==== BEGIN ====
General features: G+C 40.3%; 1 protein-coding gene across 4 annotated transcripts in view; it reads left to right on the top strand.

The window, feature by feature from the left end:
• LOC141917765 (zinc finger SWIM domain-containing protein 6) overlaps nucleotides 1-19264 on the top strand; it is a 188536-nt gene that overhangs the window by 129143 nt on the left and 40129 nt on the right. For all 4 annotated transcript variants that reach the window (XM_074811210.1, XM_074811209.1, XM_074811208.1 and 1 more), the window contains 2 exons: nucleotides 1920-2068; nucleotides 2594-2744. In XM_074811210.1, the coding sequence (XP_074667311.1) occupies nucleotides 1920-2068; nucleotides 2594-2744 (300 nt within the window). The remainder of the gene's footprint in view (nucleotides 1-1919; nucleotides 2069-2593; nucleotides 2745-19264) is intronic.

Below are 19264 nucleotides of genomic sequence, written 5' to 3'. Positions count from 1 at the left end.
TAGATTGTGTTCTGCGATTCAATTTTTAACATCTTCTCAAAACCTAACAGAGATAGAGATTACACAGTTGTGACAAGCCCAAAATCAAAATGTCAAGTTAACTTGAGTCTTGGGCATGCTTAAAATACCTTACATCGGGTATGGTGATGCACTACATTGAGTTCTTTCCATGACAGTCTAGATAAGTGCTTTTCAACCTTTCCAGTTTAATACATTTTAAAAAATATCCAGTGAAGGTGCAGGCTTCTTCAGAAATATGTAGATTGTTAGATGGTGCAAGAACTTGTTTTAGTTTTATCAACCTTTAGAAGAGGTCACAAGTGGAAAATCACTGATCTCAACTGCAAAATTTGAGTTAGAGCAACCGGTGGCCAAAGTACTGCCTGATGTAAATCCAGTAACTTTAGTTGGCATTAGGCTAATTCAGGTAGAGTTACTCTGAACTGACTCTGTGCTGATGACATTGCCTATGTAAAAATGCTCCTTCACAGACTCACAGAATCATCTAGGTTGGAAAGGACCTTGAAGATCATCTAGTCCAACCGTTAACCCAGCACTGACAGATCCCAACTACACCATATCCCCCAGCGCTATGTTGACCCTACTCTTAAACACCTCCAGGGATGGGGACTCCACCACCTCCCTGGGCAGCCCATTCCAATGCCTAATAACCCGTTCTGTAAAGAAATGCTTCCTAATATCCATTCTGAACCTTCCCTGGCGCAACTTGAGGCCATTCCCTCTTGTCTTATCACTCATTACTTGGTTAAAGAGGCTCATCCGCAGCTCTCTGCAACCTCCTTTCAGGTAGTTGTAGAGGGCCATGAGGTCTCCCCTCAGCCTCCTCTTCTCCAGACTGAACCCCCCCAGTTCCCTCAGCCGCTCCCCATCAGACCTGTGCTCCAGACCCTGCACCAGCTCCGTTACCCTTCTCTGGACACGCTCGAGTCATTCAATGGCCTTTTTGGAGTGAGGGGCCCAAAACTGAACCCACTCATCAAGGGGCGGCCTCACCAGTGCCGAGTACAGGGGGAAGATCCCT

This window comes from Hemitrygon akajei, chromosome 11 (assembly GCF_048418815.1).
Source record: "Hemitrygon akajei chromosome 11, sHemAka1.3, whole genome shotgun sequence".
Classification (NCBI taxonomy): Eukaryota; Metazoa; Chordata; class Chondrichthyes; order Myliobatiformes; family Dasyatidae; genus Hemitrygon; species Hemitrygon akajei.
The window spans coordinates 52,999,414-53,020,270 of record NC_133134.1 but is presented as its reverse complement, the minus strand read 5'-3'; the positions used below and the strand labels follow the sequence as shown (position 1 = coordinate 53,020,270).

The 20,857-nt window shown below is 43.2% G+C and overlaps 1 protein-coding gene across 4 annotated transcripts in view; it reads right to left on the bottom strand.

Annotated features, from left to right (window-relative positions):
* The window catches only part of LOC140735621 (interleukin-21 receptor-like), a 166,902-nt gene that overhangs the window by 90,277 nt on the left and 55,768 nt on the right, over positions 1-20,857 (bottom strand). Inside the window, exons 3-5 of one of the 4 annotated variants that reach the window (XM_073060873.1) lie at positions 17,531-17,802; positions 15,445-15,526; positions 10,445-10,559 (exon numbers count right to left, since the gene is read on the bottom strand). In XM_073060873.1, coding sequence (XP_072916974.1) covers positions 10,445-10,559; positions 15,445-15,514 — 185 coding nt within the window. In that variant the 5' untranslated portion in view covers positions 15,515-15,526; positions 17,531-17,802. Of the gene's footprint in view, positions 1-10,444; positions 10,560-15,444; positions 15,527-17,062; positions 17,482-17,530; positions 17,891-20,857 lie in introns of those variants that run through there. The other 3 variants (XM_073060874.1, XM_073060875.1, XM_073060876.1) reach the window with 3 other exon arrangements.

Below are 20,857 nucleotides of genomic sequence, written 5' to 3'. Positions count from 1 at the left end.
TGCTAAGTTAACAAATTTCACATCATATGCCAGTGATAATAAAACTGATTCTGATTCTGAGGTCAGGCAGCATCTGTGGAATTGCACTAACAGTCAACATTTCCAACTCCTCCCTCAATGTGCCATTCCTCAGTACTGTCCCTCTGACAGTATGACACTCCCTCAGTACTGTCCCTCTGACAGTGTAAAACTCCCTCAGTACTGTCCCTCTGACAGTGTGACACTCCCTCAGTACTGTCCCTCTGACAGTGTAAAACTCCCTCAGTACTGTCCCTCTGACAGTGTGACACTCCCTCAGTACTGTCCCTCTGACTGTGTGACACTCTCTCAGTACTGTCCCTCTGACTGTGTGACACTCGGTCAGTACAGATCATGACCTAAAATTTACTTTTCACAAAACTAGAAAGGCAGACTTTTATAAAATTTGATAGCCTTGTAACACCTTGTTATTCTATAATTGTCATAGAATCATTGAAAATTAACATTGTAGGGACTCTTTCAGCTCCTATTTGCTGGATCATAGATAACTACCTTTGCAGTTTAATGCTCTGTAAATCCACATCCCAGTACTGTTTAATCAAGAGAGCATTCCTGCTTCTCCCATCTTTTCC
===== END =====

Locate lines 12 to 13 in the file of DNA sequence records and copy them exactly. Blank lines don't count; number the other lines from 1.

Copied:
* The window catches only part of LOC140735621 (interleukin-21 receptor-like), a 166,902-nt gene that overhangs the window by 90,277 nt on the left and 55,768 nt on the right, over positions 1-20,857 (bottom strand). Inside the window, exons 3-5 of one of the 4 annotated variants that reach the window (XM_073060873.1) lie at positions 17,531-17,802; positions 15,445-15,526; positions 10,445-10,559 (exon numbers count right to left, since the gene is read on the bottom strand). In XM_073060873.1, coding sequence (XP_072916974.1) covers positions 10,445-10,559; positions 15,445-15,514 — 185 coding nt within the window. In that variant the 5' untranslated portion in view covers positions 15,515-15,526; positions 17,531-17,802. Of the gene's footprint in view, positions 1-10,444; positions 10,560-15,444; positions 15,527-17,062; positions 17,482-17,530; positions 17,891-20,857 lie in introns of those variants that run through there. The other 3 variants (XM_073060874.1, XM_073060875.1, XM_073060876.1) reach the window with 3 other exon arrangements.

Below are 20,857 nucleotides of genomic sequence, written 5' to 3'. Positions count from 1 at the left end.